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- September 14, 1992
- Vol. 38
- No. 11
Diana Under Fire
In the Latest Installment from the Battered House of Windsor, a Kissy-Kissy Tape and a Witness' Tale of An Intimate Rendezvous Put Di on the Hot Seat
The tape's chummy dialogue (the word "darling" pops up more than 20 times) quickly touched of a round of speculation about the Princess' friendships with bachelors like Gilbey, a well-born man-about-town whom she has known since 1979. But the conversation also exposed a side of Di that the bedazzled British public often ignores: With its giggly chatter about shopping, spending and horoscopes, the transcript made her sound like a dim-bulb Sloane Ranger surrounded by sycophants. In the words of John Casey, Fellow of Gonville and Caius College, Cambridge, who lambasted Di and her "moronic friends" in the Evening Standard, "The Princess comes across as a birdbrained egomaniac."
As diverting as it was, however, the release of the poopsie-woopsie conversation between the Princess and the fawning Gilbey (whose relationship with her. most insiders believe, has stopped short of actual sex) seemed like a mere footnote in comparison with the sensational tale that bubbled to the surface later in the week. Throwing a new light on the subject of Diana and her "confidants," an ex-army lance corporal who said he had witnessed decidedly indiscreet action between the Princess and her riding instructor, Maj. James Hewitt, was reported to have come forward with an offer to describe what he had seen. The media hounds smelled blood, and by Sept. 1, Diana's relationship with Hewitt which seemed to have been less innocent than her flirtation with Gilbey had been feverishly dissected. Amid renewed rumors that Wales separation announcement was in the offing, the stakes suddenly seemed higher: The tale-telling was becoming ruthless, and even a Princess had nowhere to hide.
The unlikely source of Di's first round of woes was a retired bank manager from Abingdon, near Oxford, who contacted The Sun in 1990, offering a tape of a 1989 conversation between a man using a cellular phone and a woman whom he believed to be Princess Di. An inveterate eavesdropper who has a radio scanner linked to a 20-foot aerial in his backyard, Cyril Reenan, now 70, was in the habit of illegally recording car-telephone calls made through relaying stations in the area. By Reenan's account, he thought long and hard before going public. "I was frightened of it," he says of the tape. "I thought, 'Well, I like the girl, and I'm a royalist. There's no way I want to harm royalty.' At the same time, it was in the back of my mind that if I had taped it, someone else could too. I said to myself, 'Is she a proper person to be Queen of England?' "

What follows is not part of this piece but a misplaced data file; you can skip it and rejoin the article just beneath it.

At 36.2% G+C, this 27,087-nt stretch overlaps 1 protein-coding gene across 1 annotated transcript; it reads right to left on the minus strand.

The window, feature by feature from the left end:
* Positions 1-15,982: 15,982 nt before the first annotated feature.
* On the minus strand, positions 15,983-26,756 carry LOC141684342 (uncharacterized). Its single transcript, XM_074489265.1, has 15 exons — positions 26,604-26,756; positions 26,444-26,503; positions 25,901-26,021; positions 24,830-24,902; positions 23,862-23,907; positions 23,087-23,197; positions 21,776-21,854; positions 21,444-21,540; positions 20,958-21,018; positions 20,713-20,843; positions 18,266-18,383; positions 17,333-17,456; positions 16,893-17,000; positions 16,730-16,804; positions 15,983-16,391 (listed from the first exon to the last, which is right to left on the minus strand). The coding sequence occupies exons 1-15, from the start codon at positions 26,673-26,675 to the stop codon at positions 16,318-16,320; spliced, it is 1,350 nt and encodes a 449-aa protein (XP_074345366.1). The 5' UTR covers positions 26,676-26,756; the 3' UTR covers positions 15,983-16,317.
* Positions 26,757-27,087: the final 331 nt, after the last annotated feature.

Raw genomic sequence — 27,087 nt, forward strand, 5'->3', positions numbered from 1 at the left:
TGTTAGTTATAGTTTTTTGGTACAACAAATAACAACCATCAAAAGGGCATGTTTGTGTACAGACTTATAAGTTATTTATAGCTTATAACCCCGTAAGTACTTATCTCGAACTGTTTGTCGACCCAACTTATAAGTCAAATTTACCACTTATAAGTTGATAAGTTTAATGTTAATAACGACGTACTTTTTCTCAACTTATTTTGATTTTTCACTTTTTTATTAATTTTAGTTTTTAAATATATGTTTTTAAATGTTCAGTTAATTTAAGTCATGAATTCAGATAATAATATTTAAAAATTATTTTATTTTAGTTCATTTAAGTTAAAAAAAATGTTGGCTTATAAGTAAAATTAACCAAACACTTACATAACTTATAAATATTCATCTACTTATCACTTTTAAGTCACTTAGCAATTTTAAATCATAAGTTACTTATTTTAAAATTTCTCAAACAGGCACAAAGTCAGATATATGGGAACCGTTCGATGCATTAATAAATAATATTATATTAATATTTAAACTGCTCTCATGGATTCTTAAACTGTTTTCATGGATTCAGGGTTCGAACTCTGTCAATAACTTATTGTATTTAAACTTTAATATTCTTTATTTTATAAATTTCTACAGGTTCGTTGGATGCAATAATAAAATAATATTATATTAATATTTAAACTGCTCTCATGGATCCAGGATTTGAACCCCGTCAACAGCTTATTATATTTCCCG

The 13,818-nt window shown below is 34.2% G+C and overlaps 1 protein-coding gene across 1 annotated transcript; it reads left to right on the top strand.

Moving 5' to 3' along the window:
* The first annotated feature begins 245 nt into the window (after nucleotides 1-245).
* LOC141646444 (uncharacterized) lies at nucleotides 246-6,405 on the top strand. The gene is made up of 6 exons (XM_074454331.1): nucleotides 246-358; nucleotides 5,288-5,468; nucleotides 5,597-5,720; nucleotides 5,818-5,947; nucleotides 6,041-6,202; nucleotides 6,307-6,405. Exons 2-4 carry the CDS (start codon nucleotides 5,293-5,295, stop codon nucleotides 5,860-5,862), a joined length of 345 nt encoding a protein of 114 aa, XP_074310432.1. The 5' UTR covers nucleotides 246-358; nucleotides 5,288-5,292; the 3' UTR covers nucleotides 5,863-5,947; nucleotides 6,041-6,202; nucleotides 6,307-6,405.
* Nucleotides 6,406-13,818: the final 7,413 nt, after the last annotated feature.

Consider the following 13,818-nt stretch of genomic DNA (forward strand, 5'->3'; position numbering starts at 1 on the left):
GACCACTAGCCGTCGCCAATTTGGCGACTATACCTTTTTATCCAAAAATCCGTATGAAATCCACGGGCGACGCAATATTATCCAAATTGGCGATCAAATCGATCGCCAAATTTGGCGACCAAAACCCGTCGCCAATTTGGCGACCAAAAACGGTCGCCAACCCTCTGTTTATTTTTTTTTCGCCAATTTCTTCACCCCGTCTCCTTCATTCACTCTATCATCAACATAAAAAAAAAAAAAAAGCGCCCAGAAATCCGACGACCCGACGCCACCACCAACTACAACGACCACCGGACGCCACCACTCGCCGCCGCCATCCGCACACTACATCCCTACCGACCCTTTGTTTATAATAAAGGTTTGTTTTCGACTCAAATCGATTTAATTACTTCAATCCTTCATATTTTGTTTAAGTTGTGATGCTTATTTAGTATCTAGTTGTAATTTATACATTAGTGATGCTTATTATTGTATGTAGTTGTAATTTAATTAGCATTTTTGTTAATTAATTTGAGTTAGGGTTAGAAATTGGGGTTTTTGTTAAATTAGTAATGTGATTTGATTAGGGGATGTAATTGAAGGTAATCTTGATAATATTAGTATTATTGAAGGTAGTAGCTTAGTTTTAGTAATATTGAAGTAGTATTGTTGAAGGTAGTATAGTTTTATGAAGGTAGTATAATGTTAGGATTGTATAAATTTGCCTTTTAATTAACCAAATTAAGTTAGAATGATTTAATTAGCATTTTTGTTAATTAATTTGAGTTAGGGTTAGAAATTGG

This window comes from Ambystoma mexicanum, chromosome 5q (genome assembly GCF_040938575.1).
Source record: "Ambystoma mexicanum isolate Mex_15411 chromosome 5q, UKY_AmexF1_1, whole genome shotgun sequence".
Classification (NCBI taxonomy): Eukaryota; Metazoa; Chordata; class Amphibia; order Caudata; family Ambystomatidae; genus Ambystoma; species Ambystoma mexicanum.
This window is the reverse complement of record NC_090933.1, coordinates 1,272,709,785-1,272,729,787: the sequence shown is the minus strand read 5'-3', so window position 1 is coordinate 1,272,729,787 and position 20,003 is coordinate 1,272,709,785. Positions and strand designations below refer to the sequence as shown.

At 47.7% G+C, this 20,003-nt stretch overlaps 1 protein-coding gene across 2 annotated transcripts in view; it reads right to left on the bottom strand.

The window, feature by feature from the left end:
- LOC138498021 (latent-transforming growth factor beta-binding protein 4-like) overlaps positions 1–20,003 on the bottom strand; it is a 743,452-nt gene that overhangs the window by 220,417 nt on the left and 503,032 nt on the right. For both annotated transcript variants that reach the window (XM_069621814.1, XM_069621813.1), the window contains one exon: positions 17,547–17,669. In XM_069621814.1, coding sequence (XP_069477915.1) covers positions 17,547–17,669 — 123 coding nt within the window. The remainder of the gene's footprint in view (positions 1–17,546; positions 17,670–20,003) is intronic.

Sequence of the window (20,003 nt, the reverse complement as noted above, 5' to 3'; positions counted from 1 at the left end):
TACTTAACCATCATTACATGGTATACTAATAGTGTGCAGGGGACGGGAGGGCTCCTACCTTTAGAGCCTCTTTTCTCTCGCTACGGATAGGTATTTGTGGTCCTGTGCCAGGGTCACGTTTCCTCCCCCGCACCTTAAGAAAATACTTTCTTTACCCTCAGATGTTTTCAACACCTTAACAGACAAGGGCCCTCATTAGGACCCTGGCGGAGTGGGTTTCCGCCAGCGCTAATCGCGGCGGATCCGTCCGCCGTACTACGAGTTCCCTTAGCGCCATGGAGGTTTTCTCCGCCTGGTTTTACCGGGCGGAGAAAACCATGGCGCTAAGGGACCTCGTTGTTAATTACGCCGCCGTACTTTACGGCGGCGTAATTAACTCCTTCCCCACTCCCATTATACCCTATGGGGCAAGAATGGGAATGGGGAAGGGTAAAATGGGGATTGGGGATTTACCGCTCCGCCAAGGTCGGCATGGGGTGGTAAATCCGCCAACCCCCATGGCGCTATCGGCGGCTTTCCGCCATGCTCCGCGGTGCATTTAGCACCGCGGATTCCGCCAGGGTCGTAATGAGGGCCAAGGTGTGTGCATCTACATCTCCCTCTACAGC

Last week, The Sun claimed it was only coincidental that the paper had withheld the tape until it found itself in the midst of a circulation war. Editor-explained on Aug. 25 that it was "concern over Diana's health" and the shaky state of the Waleses' marriage that kept editors from breaking the story two years ago. But when suggestive bits were leaked by two other papers and it became known that a soon-to-be-published book would be quoting the tape as well, The Sun rushed the transcript into print.
On the tape, said to have been recorded when Gilbey called from his car at the end of 1989, the pair sound like adolescents in the goony throes of love. A sampler:
He: Kiss me, please! (sound of kisses) Do you know what I'm going to be imagining I'm doing tonight, at about 2 o'clock? Just holding you so close to me. It'll have to be delayed action for 48 hours!
He: Fast forward!
She: Fast forward!...I shall tell people I'm going [to London] for acupuncture.
He: (laughing) Squidge, cover them footsteps!
At one delicious point, the conversation turns to Diana's talk with the Bight Reverend Peter Nott, the Anglican Bishop of Norwich, and Gilbey gaily asks, "Did you give him a hard time?"
She: I did, actually, in the end. I said, "I know this sounds crazy, but I've lived before." He said, "How do you know?" I said, "Because I'm a wise old thing."
He: Oh. darling Squidge, did you? Very brave thing to say to him, actually. Very.
She: It was, wasn't it?
He: Very. Full marks. Ninety-nine out of a hundred!
And there's plenty of idle chat about fashion:
She: What have you got on?
He: The new jeans I bought yesterday.